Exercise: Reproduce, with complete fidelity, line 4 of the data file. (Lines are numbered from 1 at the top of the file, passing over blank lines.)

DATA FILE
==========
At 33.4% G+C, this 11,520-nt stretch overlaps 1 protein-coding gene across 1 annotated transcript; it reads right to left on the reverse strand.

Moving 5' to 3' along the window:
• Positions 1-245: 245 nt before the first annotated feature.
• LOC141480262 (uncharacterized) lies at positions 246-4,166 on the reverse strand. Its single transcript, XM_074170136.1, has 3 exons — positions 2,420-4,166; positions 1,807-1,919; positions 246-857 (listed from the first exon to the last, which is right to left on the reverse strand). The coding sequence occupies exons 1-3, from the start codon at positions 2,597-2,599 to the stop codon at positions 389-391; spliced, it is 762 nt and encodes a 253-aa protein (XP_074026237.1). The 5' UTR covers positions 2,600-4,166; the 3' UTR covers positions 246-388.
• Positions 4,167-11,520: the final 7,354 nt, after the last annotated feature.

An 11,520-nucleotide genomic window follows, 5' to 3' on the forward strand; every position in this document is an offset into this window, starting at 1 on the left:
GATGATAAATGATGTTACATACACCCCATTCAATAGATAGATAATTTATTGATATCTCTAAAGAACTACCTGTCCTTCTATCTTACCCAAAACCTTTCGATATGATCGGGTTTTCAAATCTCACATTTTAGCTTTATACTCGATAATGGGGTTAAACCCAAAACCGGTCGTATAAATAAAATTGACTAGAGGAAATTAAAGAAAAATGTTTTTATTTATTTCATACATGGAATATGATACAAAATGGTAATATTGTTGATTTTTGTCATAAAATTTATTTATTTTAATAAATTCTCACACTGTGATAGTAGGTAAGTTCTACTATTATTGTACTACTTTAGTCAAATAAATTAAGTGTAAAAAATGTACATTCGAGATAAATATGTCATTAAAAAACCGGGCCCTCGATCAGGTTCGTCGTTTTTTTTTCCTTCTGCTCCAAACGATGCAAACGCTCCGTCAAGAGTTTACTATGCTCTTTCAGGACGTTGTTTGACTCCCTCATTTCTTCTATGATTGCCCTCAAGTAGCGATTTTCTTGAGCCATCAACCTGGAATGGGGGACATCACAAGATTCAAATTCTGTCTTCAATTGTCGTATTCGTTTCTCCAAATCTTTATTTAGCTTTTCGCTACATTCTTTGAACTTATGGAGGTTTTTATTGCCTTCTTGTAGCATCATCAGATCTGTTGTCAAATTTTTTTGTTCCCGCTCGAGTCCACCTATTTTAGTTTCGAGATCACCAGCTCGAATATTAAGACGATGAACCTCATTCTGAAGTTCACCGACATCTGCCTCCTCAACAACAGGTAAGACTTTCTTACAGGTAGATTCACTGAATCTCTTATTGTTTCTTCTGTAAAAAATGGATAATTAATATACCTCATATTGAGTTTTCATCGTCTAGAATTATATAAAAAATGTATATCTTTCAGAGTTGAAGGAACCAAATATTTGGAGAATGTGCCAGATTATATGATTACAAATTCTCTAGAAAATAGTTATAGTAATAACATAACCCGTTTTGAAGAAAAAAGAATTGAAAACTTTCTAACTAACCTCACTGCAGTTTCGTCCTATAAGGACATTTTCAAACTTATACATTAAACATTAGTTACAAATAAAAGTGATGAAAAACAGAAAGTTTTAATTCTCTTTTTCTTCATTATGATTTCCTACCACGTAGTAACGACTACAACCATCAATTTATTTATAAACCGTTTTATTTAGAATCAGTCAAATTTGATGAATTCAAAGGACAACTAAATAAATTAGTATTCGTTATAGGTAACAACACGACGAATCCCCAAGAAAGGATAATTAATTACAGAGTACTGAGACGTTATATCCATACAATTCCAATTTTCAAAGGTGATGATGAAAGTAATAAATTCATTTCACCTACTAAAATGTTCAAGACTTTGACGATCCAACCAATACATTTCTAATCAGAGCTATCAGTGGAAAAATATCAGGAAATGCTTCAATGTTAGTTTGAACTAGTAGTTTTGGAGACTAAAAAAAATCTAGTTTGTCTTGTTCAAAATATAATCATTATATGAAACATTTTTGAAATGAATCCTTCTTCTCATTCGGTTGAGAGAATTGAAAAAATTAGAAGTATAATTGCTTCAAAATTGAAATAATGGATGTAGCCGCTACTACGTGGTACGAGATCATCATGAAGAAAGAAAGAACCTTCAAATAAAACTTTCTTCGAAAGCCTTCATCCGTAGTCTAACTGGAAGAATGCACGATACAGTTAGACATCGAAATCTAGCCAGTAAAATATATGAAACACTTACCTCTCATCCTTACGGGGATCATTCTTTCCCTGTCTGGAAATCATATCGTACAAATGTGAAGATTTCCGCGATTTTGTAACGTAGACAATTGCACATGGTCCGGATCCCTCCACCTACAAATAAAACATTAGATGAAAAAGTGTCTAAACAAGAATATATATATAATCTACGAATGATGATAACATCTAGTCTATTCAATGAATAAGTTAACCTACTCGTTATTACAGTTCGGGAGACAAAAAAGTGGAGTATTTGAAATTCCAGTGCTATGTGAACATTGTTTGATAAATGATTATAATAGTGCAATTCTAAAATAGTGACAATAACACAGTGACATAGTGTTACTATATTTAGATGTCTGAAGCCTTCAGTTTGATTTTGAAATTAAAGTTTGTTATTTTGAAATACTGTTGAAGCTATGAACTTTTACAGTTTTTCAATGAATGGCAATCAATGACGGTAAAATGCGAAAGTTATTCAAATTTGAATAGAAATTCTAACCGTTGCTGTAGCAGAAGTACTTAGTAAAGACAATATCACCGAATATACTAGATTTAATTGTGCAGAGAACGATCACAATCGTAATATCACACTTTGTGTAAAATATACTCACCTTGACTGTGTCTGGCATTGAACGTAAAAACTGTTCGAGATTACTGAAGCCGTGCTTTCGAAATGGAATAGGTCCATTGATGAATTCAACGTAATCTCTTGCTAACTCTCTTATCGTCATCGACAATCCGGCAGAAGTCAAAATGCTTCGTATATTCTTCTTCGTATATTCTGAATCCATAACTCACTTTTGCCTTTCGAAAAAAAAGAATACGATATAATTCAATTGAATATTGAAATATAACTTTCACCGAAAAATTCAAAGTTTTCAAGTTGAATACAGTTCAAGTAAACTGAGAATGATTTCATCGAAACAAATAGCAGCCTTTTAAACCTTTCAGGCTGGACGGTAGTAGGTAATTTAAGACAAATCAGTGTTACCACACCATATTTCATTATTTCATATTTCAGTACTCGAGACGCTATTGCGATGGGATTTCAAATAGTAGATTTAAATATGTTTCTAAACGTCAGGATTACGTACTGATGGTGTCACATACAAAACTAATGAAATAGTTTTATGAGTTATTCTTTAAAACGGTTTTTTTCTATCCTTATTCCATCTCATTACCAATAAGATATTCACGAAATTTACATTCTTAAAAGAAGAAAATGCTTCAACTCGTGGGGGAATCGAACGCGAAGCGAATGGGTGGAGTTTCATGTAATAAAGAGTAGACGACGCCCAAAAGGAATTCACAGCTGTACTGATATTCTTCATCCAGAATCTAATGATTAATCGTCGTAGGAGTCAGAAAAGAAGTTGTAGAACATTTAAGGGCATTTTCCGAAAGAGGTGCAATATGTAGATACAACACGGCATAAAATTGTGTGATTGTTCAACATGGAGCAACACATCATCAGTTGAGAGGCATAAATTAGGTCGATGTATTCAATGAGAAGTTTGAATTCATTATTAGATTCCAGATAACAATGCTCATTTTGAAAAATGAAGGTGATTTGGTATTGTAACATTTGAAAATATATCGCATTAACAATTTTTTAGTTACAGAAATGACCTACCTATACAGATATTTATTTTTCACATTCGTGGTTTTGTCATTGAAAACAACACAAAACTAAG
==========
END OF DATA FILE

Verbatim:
• LOC141480262 (uncharacterized) lies at positions 246-4,166 on the reverse strand. Its single transcript, XM_074170136.1, has 3 exons — positions 2,420-4,166; positions 1,807-1,919; positions 246-857 (listed from the first exon to the last, which is right to left on the reverse strand). The coding sequence occupies exons 1-3, from the start codon at positions 2,597-2,599 to the stop codon at positions 389-391; spliced, it is 762 nt and encodes a 253-aa protein (XP_074026237.1). The 5' UTR covers positions 2,600-4,166; the 3' UTR covers positions 246-388.